• Although not universal, insurrectionists were mobilised by election misinformation and the Stop the Steal movement, where accusations of voter fraud were viewed as confirmation of existing anti-government conspiracies. With the election of Joe Biden, such actors have been pushed out of the mainstream political system, which may lead some to see violence as the only possible solution. Whilst key events have increased mainstream public awareness of the extreme nature of anti-COVID and election fraud conspiracies, these narratives continue to motivate and radicalise IMVE actors.
  • COVID health restrictions were seen as evidence of a deep state conspiracy encroaching on individual freedoms, capitalising on chaos, panic and fear to push conspiracies into the mainstream. Whilst such narratives placed blame on different actors and incited varying levels of violence, many of the insurrectionists shared a common anti-government conspiratorial framework.
  • In the first 100 days of the Biden administration, various ideological strands have converged under a “big tent” conspiracy, increasingly adopting narratives from other IMVE movements.
    COVID conspiracies have been entrenched by the vaccine rollout and hesitancy in re-opening the economy, including discussions about vaccine passports.

Anti-Asian narratives

  • Anti-Asian narratives, which boomed under the Trump administration, have been integrated into wider anti-COVID and anti-leftist ideologies. In the first 100 days of the Biden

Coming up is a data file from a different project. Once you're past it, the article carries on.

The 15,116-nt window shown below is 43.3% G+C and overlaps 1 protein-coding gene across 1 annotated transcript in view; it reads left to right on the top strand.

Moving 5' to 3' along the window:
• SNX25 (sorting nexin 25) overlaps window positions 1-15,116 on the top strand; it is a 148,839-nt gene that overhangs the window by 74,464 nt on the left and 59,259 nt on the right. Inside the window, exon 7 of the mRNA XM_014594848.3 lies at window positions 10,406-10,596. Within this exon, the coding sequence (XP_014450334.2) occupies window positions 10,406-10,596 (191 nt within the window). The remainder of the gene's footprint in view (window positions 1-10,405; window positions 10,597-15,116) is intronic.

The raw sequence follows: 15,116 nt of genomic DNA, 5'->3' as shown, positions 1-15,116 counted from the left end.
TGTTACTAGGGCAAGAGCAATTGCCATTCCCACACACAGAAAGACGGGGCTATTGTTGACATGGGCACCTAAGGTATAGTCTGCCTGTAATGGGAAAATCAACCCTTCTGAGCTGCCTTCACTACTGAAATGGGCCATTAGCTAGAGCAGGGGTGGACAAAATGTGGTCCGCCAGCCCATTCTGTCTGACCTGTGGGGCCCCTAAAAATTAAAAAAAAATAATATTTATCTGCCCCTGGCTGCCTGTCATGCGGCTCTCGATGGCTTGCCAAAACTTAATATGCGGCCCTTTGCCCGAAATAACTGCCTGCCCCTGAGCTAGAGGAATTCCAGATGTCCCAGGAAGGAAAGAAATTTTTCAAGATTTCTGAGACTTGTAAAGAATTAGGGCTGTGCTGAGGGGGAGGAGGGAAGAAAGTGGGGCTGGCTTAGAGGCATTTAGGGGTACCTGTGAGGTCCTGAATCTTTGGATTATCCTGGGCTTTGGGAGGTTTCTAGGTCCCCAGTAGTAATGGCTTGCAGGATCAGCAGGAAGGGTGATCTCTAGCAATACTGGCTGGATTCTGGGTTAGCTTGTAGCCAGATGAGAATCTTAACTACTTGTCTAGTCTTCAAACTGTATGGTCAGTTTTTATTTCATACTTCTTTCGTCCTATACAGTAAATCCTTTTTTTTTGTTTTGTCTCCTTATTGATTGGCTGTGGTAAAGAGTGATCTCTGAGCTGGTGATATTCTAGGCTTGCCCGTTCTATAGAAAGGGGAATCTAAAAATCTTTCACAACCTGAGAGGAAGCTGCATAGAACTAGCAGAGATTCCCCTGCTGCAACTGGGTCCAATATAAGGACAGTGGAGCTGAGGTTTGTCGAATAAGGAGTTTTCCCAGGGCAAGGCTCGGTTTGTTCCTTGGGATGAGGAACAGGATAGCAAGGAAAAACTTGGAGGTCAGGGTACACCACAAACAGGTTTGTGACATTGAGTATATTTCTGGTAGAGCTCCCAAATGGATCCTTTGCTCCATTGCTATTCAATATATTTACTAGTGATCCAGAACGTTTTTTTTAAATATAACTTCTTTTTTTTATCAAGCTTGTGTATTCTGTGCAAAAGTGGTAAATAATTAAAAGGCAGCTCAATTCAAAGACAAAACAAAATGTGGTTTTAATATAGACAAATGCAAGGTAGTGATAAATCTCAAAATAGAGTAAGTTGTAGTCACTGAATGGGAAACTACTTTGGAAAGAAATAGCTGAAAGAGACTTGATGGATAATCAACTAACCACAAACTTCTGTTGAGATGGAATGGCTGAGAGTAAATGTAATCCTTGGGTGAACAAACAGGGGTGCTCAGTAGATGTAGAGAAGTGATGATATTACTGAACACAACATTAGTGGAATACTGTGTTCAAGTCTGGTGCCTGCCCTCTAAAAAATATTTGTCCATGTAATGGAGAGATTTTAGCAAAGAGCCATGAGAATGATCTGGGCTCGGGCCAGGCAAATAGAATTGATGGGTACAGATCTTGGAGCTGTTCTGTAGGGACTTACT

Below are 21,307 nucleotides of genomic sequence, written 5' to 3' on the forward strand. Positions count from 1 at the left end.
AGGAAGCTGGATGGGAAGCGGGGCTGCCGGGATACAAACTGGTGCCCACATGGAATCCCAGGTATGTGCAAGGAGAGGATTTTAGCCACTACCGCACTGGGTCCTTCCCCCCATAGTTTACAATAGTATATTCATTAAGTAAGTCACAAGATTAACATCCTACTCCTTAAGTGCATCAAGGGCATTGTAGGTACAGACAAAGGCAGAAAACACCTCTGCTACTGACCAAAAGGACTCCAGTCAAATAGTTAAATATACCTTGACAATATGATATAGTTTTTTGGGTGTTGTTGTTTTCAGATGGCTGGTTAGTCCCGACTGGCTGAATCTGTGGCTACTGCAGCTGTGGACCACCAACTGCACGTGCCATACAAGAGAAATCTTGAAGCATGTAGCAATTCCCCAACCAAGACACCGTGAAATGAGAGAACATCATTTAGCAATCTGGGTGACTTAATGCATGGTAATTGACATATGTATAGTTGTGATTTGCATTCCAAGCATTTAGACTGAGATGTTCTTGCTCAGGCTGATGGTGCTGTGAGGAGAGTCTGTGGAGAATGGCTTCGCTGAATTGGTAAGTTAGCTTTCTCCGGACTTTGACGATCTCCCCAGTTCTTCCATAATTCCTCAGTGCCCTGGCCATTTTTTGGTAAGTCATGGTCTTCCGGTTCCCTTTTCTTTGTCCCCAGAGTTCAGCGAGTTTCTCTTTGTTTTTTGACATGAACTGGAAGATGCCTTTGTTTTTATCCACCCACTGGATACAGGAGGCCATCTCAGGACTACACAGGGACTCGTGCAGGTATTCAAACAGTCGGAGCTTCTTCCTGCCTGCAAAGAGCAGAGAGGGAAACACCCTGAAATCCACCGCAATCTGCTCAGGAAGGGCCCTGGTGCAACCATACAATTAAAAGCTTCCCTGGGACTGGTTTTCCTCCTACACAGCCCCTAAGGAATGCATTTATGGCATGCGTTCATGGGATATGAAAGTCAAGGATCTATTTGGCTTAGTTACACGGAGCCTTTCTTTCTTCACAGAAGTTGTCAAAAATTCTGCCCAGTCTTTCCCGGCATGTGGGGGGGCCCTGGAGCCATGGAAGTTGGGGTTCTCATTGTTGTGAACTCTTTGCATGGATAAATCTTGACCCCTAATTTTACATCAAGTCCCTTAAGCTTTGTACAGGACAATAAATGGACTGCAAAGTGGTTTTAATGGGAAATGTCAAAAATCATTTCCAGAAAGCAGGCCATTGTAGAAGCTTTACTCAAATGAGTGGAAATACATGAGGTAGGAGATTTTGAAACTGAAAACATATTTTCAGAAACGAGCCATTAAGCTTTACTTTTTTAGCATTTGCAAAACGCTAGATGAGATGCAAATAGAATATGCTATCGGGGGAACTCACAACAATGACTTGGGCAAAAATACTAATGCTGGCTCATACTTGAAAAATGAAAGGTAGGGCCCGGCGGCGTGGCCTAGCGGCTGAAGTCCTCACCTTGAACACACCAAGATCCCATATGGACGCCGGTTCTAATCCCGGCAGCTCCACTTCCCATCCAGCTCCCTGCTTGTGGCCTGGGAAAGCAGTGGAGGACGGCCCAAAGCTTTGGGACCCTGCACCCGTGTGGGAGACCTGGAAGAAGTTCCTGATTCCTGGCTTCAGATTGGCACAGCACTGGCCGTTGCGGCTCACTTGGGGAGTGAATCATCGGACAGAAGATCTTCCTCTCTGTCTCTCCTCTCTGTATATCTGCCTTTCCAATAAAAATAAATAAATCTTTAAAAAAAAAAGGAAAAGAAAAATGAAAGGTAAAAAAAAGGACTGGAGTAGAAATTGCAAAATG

administration, anti-Asian narratives have spiked on social media and attacks on Asian-Americans have been recorded.

Antisemitism

  • Narratives about Jewish people and Judaism were not monolithic in the insurrection, with the recorded presence of neo-Nazis, antisemitic conspiracy theorists, philosemitic far-right actors and Jewish people themselves. This generates a complicated and nuanced threat picture. However, while not the primary motivation of most insurrectionists, the intrinsic nature of antisemitism within the movement is evident. In the first 100 days of Biden’s administration, a move towards a “big tent” conspiracy has generated a “big tent” enemy, often seen as the Jew. This is likely to continue to grow antisemitism among American IMVE actors.

Misogyny

  • Under Trump, misogynistic discourse was mainstreamed, present within the administration itself and bolstered by the online ecosystem known as the Manosphere, which is a broad coalition
    of actors united by a hatred of feminism.
  • While numerous women have been important players in the MAGA movement, misogyny has also been central to some of its key groups and movements, in particular the Proud Boys who are self-described Western chauvinists and have widely promoted hegemonic masculinity and traditional gender norms.

Transphobia

  • Transphobia has long been one of the most major and ubiquitous narratives around which the far right mobilises. The way in which transphobia is utilised as a narrative within the far right
    must be afforded considerably more academic and policymaker consideration. Transphobia should be recognised as a security concern.
  • Further efforts should be made to communicate and educate both far-right groups and the general public on the lived realities of various trans experiences. In particular, these efforts should focus on dispelling myths, such as that children are being forced to transition biologically and surgically at young ages, which are commonly used to mobilise transphobia within the far right.
  • Under the Biden administration transphobia has been amplified by various factions of the far right against the appointment of Dr Rachel Levine, the first openly transgender individual to be confirmed by the US Senate. While her appointment should be viewed as an important step forward in normalising the visibility of transgender people, it is a rallying point for various far-right groups and narratives.